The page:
Mayor selects group to reimagine St. Pete Municipal Marina

Via St. Pete Rising

The aging 640-slip St. Pete Municipal Marina is one step closer to undergoing a major overhaul.

Mayor Ken Welch has selected Safe Harbor Marinas LLC for the redevelopment and operational management of the marina adjacent to the St. Pete Pier, according to City Development Administrator James Corbett.

The selection comes in response to the city’s Request for Proposal (RFP), which was published in April 2023. In addition to Safe Harbor Marinas, the city received a proposal from Dallas-based Suntex Marina Investors.

 Welch informed city staff of his selection in mid-December and directed the team to begin the negotiation process with the Safe Harbor Marinas group this month.

The mayor holds the authority to select a developer; however, the contract must go before the City Council for approval. Corbett said the City Council is expected to review the finalized contractual terms with Safe Harbor Marinas by this spring.

“Prior to this selection in late December, Mayor Welch and city staff conducted a comprehensive review and analysis of RFP submissions from both Safe Harbor Marinas and Suntex Marina Investors, which included market proposals, financial data, and responses to specific criteria for the redevelopment and operation management of the St. Petersburg Marina,” Corbett said.

“Ongoing self-development and support were also considered by city staff members as they weighed utilizing the city’s extensive resources to potentially redevelop the marina.”

Safe Harbor Marinas’ latest plan entails a $48 million capital investment for the renovation and new assets such as a two-story welcome and amenity center, a fitness facility, and flexible dock space to accommodate more than 325 boats.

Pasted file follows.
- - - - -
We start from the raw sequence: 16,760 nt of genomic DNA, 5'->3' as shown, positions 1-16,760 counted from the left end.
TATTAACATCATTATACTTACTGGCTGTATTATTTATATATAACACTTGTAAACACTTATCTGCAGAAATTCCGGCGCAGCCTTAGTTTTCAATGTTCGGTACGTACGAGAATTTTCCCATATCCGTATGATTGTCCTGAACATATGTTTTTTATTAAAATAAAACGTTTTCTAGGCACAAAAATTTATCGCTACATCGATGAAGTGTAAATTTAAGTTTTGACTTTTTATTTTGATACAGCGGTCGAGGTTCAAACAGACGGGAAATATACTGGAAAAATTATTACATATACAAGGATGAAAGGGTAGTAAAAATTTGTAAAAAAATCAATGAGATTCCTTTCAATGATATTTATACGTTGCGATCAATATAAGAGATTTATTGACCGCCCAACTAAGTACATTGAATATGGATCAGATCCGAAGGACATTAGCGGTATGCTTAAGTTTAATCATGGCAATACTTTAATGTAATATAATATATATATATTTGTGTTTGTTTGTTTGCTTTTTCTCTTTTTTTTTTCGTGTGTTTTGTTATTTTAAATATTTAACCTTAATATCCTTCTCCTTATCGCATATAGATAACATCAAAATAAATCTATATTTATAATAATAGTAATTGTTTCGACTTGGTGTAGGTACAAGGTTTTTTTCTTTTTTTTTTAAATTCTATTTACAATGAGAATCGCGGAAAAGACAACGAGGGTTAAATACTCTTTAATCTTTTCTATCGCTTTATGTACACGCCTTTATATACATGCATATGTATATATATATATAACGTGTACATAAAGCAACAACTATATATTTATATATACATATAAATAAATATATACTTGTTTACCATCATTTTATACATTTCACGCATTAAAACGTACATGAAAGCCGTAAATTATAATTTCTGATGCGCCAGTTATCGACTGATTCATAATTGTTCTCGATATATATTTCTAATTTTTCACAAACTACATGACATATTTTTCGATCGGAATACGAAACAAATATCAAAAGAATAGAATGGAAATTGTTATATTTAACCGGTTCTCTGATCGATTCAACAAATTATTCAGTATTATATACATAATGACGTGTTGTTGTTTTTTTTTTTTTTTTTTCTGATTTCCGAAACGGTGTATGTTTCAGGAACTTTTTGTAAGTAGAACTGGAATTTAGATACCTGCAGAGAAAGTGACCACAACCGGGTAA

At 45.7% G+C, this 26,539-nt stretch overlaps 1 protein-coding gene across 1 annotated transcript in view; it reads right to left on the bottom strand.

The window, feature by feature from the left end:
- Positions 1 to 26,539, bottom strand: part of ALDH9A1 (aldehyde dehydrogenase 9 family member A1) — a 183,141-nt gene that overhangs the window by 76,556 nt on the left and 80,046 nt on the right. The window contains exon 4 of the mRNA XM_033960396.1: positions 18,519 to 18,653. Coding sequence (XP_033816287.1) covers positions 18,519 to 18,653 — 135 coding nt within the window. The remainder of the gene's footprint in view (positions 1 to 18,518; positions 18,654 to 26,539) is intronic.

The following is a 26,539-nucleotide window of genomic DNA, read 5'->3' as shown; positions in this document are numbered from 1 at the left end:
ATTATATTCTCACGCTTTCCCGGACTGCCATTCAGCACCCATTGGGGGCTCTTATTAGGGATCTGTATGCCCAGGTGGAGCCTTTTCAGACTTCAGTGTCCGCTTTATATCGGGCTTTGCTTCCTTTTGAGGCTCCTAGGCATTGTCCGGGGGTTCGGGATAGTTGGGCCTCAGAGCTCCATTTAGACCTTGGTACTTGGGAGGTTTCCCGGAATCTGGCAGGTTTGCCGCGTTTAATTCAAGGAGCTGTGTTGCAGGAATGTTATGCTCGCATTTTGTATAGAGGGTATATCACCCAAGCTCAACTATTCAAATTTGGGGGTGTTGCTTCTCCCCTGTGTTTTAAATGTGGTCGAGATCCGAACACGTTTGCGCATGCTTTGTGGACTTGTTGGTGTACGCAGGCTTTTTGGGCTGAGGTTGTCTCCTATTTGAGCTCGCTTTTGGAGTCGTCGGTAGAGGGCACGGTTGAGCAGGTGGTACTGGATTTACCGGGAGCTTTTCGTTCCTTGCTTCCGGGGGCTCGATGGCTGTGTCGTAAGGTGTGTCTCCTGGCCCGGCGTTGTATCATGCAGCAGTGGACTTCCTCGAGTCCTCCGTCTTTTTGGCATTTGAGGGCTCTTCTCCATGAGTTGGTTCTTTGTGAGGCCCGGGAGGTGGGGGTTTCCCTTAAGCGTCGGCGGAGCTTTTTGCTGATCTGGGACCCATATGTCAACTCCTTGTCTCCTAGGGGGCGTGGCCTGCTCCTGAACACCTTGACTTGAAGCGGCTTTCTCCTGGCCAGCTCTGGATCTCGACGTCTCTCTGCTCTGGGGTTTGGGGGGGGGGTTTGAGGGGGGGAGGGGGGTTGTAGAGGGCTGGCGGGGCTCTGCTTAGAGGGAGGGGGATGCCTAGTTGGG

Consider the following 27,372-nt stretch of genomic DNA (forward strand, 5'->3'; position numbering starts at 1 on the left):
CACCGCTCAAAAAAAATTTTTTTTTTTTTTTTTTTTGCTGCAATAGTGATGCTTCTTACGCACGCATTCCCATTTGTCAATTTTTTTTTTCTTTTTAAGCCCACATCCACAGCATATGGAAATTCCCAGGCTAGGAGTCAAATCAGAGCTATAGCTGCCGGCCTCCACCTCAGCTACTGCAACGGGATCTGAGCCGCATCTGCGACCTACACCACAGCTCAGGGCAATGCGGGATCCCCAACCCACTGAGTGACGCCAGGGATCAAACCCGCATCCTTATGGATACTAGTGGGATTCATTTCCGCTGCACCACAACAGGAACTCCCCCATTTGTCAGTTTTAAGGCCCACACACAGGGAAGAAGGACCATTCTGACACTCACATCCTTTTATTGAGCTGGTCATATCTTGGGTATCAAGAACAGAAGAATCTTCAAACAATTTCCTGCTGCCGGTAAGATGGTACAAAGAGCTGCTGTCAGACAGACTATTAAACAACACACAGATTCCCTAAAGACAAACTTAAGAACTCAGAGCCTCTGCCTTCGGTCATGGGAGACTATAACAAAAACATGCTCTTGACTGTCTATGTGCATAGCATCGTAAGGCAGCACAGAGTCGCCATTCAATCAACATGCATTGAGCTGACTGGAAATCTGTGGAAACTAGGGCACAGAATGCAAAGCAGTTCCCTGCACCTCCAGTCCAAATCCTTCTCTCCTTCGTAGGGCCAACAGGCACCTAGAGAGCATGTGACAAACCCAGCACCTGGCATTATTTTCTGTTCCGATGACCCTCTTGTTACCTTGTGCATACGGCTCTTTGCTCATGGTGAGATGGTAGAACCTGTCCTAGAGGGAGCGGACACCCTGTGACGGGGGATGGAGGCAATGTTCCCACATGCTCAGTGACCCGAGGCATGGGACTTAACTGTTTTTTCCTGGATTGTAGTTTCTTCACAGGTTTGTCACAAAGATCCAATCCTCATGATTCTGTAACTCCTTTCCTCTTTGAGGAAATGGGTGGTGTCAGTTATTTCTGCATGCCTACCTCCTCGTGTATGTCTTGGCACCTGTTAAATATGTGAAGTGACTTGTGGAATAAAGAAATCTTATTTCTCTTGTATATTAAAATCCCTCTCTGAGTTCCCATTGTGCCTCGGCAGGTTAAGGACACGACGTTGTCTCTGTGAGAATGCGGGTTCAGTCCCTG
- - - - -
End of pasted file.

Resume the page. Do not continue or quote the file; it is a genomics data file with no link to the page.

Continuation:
Commercial and recreational users, and those living aboard their boats, have voiced concerns about potential rent increases a private operator may charge to help cover the renovation costs.

Safe Harbor Marinas’ proposal does not disclose the planned slip rental rates, but the city would collect a cut of the revenue.

The RFP included an option of steering a new future for the 2,600-square-foot building at 300 Second Avenue NE, which houses Fresco’s, a longtime staple of downtown’s restaurant scene; however, the city has decided to issue a separate bid solicitation later this year.

The city has long discussed the needed repairs and facelift for the marina, which spans across the Central and South Yacht Basins. The marina bulkheads were constructed in the 1910’s and 1920’s, the Central Yacht Basin docks were built in 1963, and four of the five South Yacht Basin docks were constructed in 1977.

Although the marina’s facilities have been maintained over the decades, the infrastructure has reached the end of its service life.

In 2017, the city completed a Marina Master Plan, which highlighted the framework of a renovation plan.

Former Mayor Rick Kriseman previously selected Safe Harbor Development – a different entity than Safe Marina Harbors – to oversee the marina, but the City Council ultimately rejected the proposed 25-year lease agreement.

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